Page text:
Today we read articles and hear talks about the importance of soil health and learning to pay more attention to it, and adopting practices that improve and sustain it.

Soil health is a term appearing in many articles, presentations and product advertisements. The NRCS defines the term as “… the capacity of a soil to function as a vital living ecosystem that sustains plants, animals, and humans.” That definition is predicated on a strategy using four “core” principles: providing continuous living roots, minimizing soil disturbance, maximizing biodiversity and maximizing soil cover. Minimizing soil disturbance and maximizing soil cover are principles that have been emphasized for quite a long time. That means reducing tillage and adopting cover crops.

The renewed focus, however, is bringing an awareness of the importance of what takes place in our soils “below ground”, particularly the importance of the soil food web. Indicators of soil health such as organic matter, aggregate stability, water infiltration, nutrient cycling and erosion are impacted by microbial activities. Harnessing the benefits of the soil food web activity also depends on providing continuous living roots and promoting biodiversity in our cropping systems. These latter two strategies are aided by the many different ways that farmers are currently using cover crops.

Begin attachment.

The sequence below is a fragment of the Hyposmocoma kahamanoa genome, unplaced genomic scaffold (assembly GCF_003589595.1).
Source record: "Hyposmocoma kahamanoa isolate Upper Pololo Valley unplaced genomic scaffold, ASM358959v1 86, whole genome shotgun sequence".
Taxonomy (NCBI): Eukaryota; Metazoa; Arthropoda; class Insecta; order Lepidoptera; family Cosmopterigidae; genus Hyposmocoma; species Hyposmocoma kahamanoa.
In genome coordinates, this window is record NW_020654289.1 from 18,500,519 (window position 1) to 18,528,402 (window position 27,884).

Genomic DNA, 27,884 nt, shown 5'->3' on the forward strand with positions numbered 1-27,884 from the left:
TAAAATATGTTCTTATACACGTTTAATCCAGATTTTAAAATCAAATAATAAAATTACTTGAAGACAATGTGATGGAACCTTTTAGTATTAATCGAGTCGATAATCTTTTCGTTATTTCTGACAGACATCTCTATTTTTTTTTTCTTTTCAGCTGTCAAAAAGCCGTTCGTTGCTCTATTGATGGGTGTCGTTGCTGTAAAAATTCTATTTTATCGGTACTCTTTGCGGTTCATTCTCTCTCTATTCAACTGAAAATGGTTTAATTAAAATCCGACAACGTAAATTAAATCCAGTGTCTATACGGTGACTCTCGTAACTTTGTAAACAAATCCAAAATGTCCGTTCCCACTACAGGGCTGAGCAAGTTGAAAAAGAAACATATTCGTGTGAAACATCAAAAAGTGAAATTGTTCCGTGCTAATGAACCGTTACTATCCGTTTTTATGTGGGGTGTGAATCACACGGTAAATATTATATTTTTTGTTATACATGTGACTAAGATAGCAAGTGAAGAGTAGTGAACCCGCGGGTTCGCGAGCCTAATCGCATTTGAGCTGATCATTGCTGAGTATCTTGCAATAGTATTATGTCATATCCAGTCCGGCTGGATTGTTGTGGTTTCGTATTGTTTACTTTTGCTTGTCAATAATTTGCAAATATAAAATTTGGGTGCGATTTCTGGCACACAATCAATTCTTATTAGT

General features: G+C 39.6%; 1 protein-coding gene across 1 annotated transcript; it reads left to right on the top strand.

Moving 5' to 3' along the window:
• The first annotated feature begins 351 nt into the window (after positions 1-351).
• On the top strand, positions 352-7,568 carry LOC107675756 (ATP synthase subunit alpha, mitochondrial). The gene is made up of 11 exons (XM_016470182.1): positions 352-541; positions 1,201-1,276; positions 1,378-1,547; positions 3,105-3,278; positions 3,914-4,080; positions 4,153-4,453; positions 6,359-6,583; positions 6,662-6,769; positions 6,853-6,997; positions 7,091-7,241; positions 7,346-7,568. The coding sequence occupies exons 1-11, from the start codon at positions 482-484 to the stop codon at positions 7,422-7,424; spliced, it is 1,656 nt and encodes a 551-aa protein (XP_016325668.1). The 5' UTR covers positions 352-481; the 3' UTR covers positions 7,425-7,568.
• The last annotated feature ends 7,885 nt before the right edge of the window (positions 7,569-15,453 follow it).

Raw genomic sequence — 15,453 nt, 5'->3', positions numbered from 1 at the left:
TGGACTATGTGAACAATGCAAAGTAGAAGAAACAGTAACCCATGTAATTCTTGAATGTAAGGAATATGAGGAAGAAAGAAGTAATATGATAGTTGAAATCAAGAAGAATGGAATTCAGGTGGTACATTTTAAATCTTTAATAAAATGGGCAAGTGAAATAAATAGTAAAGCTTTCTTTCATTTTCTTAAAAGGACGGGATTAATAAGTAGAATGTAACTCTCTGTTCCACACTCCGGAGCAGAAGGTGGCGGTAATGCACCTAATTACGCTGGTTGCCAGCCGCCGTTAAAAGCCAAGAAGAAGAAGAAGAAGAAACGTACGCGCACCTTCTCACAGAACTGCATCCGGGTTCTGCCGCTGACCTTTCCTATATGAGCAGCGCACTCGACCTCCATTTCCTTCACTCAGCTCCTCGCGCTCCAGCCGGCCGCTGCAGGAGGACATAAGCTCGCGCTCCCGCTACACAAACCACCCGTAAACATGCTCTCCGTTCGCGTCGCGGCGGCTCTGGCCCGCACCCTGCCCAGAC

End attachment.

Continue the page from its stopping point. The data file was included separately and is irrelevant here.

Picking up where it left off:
As with any new terminology, there seems to be an urge to get in on the latest “bandwagon.” The term “soil health” or “healthy soil” has a nice ring to it at a time when modern farming practices are being increasingly scrutinized by the general public. The challenge will be to think through how to best implement these strategies in a way that achieves profitable results.

Brett Roberts is a State Conservation Agronomist for the United States Department of Agriculture. 

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About the Author: Brett Roberts

Brett Roberts is a State Conservation Agronomist for the United States Department of Agriculture.